Politics & Government

Kansas Senate disability bill sparks privatization fears

O’Donnell
O’Donnell The Wichita Eagle

The Kansas Department for Aging and Disability Services says that a piece of legislation will enable the agency to re-establish a program for people with mental illness and developmental disabilities.

However, some lawmakers say the bill would enable the agency to privatize facilities and avoid legislative oversight.

SB 422 eventually passed by a vote of 31-5 Thursday after hours of debate, but only after it was amended to include a provision that would require the agency to seek legislative approval before privatizing facilities.

The bill sparked a heated debate on the Senate floor after Sen. Michael O’Donnell, R-Wichita, who was carrying the bill, struggled to explain to his colleagues what the 13-page bill would actually do.

In October, KDADS placed a moratorium on a shared living program, which allows adults with developmental disabilities or other disorders to be placed with a care provider, such as a family member or other individual.

Sen. Molly Baumgardner, R-Louisburg, asked O’Donnell what in the bill “would magically and deliciously allow us to lift that moratorium,” noting that the bill did not contain any explicit references to the moratorium or shared living.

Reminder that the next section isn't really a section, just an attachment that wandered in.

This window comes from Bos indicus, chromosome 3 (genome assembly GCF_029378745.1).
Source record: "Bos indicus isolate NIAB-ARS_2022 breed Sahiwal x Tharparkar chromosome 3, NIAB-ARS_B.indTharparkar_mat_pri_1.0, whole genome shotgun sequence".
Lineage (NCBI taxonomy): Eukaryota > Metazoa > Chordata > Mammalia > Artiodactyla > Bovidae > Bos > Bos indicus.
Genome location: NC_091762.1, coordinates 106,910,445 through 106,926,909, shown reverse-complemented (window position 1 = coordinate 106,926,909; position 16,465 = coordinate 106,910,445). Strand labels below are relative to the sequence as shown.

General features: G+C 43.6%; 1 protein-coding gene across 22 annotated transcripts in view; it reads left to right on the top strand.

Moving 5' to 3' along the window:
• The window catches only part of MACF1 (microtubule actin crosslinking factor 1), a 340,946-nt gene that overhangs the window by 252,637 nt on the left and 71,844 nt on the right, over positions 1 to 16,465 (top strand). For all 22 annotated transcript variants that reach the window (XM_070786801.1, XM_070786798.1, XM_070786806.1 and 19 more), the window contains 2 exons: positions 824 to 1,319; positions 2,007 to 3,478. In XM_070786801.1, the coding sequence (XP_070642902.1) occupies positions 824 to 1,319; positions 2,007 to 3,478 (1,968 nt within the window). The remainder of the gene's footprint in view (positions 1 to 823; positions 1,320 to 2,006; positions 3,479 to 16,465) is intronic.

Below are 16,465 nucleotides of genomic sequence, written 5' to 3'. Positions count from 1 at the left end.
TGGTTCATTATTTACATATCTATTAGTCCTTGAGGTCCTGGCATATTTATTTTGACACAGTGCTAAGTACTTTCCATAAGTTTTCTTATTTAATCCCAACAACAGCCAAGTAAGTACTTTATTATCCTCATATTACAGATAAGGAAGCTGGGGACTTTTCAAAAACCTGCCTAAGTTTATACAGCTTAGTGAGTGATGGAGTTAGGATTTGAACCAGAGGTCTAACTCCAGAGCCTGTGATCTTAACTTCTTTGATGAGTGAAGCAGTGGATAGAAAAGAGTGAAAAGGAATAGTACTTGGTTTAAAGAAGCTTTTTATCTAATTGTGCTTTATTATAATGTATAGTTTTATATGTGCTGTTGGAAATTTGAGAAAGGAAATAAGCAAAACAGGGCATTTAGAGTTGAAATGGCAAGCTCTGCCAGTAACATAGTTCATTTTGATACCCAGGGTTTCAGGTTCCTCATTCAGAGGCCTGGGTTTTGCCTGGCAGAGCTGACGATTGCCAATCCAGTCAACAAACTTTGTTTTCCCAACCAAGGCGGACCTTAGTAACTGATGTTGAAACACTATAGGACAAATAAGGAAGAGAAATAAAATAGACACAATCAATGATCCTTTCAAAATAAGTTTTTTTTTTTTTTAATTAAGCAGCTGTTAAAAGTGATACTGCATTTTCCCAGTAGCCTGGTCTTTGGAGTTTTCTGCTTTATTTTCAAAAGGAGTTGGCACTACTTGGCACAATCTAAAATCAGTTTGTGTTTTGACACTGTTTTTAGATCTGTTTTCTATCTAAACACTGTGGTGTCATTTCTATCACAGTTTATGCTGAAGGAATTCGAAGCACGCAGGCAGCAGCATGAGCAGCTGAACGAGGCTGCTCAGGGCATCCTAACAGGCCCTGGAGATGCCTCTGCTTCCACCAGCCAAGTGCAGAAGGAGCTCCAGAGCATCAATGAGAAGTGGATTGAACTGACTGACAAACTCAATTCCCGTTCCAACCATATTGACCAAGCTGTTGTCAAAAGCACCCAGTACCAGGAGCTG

“This allows the process to be clearly defined and streamlined,” O’Donnell said.

The answer did not satisfy Baumgardner and other lawmakers who continued to question O’Donnell about the bill’s intent and scope.

“I checked with the carrier of the bill before the debate even started. I said, ‘Is your position that (SB) 422 has to pass for the moratorium to be lifted?’ ” Baumgardner said during a break in the debate. “And he said yes. And I said, ‘Why is that?’ And he said, ‘That’s what KDADS says.’ 

Baumgardner alleged that the promise of lifting the moratorium was meant to force care providers into supporting the legislation.

O’Donnell struggled to provide answers and had to continually consult with a KDADS official who was present in the chamber to provide answers.

O’Donnell began serving as chair of the Senate Public Health and Welfare Committee last month. Asked later whether he was unprepared for the debate, O’Donnell said he would only take questions by e-mail.

Several lawmakers alleged that the bill was actually meant to enable the agency to privatize facilities. Sen. Marci Francisco, D-Lawrence, scrutinized a clause in the bill that she argued would give the agency broad powers to privatize.

Angela De Rocha, the agency’s spokeswoman, said that lawmakers were misreading the bill. She said the bill was meant to enable the agency to license subcontractors for the shared living program. She said the fact that the subcontractors weren’t licensed by the agency caused the moratorium to go into effect in the first place.

Sen. Caryn Tyson, R-Parker, brought an amendment to restrict KDADS from privatizing without legislative approval, easing the minds of lawmakers who had concerns about the bill and allowing it to pass.

Bryan Lowry: 785-296-3006, @BryanLowry3

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